One of my favorite parts was the cabin set holding the musicians that whirled around the stage with actors dancing and singing through it.  I admired the musicians and their ability to NOT be dizzy.

Bright Star closes at Kennedy Center today and moves on to Broadway.  Vanity Fair has an article on it this month here.  Enjoy!

Peace and Love

On this last day of 2015, thought I would close out the year by sending out thoughts of peace, kindness, love and compassion to all.  2015 turned out to be transformational for me, with my retirement and embarking on a second act.  That second act is still under development.  Every day I think of new and different paths I want to go running down, pursuing my new dreams.  

We are spending this New Years Eve in Baltimore, taking in the Infamous Stringdusters and Cabinet show at Rams Head live, closing a phenomenal year of music.  I haven’t posted about all the shows we attended this fall, I might follow up and do so or maybe not, and just focus on 2016 music opportunities.  

I don’t do resolutions well.  So this year I will resolve only to be more frequent with my posts.

Happy New Year! Peace and Love!

Slow and thoughtful

I noticed several good articles about retirement recently.  I guess as the end of the year approaches, folks are considering whether and when to retire.   This article from the WA Post, When retiring, think about finding fun and worthy pursuits, has good advice and things to consider BEFORE one retires.  And another article by the same columnist Rodney Brooks, One way having too much free time in retirement could backfire that is pretty upfront on the effects of spending a lot more time with your spouse!  So my husband is still working, though he works out of the house which means lots more time together.  With our new reality, I usually plan to get out of the house in the morning, running errands, going to the gym, etc, so I am out of his way.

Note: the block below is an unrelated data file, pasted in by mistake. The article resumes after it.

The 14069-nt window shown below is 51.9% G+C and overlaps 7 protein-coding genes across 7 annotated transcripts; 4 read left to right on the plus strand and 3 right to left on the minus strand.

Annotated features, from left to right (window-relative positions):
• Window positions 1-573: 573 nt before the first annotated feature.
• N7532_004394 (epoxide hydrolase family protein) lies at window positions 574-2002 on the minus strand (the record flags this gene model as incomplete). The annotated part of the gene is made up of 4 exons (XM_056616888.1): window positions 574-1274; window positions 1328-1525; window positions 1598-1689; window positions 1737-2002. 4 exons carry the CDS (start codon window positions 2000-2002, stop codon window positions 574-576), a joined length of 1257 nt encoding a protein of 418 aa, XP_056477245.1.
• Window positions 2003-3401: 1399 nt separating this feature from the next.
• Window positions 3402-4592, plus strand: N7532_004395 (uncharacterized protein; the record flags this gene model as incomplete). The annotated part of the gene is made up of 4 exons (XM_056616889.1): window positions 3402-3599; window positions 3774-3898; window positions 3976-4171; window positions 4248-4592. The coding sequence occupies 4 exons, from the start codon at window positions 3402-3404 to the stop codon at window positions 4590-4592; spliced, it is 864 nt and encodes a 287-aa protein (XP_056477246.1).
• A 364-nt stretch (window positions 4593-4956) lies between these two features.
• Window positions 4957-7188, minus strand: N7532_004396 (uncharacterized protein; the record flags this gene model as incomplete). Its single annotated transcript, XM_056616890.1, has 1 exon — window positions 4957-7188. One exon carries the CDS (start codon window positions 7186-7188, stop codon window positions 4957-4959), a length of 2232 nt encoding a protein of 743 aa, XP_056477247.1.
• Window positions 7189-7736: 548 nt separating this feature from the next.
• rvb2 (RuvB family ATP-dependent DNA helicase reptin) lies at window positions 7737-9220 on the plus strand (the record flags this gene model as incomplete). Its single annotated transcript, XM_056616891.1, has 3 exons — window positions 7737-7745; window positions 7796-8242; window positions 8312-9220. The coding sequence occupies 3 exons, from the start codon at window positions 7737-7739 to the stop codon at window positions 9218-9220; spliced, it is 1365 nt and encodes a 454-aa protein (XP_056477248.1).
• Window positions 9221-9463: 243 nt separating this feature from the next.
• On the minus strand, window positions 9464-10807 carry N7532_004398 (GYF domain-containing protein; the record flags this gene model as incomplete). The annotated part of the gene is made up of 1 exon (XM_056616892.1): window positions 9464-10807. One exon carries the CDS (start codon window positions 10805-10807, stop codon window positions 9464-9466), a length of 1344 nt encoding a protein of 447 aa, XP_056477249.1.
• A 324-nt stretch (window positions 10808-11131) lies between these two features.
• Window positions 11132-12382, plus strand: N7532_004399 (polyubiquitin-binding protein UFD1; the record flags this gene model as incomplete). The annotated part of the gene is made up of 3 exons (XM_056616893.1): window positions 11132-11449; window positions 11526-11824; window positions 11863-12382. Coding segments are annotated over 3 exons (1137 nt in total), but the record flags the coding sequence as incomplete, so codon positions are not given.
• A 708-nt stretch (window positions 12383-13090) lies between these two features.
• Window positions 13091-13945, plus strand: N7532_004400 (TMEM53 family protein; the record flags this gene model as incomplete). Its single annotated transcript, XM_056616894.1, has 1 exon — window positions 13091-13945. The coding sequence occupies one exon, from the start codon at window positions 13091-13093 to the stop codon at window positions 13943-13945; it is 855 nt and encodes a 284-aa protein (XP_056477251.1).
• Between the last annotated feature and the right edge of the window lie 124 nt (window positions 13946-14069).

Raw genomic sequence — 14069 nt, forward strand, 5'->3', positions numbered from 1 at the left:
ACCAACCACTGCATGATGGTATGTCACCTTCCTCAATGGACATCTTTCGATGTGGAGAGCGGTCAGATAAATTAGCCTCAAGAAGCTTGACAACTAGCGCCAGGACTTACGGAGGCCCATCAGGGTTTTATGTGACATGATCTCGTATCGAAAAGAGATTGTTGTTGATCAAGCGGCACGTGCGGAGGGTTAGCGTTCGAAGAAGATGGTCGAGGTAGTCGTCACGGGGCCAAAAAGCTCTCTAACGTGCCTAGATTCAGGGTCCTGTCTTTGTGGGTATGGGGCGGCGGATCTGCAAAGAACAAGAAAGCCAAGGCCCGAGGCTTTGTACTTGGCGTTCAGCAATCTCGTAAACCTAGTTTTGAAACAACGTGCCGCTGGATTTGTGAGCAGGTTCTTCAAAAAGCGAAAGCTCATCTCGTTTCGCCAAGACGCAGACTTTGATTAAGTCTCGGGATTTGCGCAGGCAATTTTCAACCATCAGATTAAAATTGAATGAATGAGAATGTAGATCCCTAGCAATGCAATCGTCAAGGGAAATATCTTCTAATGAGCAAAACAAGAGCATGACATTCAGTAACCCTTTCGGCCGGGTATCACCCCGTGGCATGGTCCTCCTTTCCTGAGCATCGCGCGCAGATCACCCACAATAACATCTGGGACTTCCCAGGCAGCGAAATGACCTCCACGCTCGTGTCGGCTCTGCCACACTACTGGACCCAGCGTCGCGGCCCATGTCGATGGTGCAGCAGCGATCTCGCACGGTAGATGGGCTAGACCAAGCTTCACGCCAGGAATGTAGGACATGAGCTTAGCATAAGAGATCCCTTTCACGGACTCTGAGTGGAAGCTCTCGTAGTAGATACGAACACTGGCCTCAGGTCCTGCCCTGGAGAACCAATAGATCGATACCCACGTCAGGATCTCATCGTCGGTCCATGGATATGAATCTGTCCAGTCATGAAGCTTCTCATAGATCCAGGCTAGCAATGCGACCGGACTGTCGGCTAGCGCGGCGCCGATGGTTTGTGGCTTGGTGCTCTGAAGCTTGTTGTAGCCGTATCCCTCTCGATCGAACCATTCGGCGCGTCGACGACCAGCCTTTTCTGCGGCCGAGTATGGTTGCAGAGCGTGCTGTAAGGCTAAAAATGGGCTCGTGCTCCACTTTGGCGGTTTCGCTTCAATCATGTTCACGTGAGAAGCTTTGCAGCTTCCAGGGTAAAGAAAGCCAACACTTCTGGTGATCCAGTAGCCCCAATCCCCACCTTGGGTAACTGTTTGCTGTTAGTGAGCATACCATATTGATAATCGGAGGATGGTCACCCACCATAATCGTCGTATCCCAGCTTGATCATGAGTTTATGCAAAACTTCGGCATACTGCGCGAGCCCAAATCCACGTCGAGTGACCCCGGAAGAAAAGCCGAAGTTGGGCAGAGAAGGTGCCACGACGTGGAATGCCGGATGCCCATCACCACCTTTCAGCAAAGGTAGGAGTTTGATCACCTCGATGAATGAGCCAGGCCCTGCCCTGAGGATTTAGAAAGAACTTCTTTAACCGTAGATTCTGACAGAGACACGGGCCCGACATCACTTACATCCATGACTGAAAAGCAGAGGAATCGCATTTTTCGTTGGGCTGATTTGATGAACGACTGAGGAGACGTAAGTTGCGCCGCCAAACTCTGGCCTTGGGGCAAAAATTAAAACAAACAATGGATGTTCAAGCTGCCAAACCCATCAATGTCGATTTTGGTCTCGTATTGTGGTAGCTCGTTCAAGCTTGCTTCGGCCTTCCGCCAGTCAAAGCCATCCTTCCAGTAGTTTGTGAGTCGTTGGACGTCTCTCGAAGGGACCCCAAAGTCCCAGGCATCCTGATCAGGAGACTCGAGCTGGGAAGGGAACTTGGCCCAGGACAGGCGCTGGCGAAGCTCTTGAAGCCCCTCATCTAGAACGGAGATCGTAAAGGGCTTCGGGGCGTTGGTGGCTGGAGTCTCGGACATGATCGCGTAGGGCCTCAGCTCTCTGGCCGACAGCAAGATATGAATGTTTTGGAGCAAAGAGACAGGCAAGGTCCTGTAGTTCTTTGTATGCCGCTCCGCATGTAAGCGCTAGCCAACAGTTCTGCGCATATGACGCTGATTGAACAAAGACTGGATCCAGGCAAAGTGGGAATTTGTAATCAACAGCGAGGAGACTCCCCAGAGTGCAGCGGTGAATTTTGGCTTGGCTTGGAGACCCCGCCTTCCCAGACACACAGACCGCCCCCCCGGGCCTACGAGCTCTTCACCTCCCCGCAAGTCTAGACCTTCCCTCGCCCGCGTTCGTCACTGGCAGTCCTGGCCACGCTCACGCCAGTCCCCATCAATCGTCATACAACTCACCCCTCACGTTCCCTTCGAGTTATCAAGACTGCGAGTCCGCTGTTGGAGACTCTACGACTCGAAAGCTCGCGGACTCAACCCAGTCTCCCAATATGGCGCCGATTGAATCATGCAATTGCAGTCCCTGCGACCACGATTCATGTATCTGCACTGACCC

And this article by Michelle Singletary,Why do some people retire? Its just the right time-and they want to golf resonated with my reasons for retiring. No, Im not a golfer, it was the right time for me and after careful review of our finances, we had met our goals.  I do find myself telling friends that I don’t have anything scheduled for an afternoon or day.  So different from when I worked.  Someone I just recently met for the first time asked me why I retired?  As he thought I was too young to be retired, and I answered simply – it was time.

In hindsight, we did a good job anticipating the financial implications of my retirement.  However, I acted a bit like the turtle in the photo when planning what I would do to keep busy in retirement!  I found myself ill prepared to deal with my free time and sudden lack of structure in my life.  I am adjusting, thoughtfully filling my time.   And maybe I will take up golf!

Shuttering the Government

The clock is ticking on Congress, 5 days left to get some kind of spending bill passed.  Seems most of the talking heads agree on the silliness of going through another shutdown as a minority of members of Congress continue their march in support of the shutdown.  And the key contentious point seems to be funding women’s health?! Planned parenthood doesn’t spend Federal funds on abortions and there is much debate about the truthfulness behind the video touted by Carly Fiorini.  This morning’s Post has this article, Shuttering govt costs more than keeping it open, $2 Billion more!  Then the surprise of the day with Boehner’s resignation.  Like him or not, seems he is going to fall on his sword to keep the government running and that is a good thing.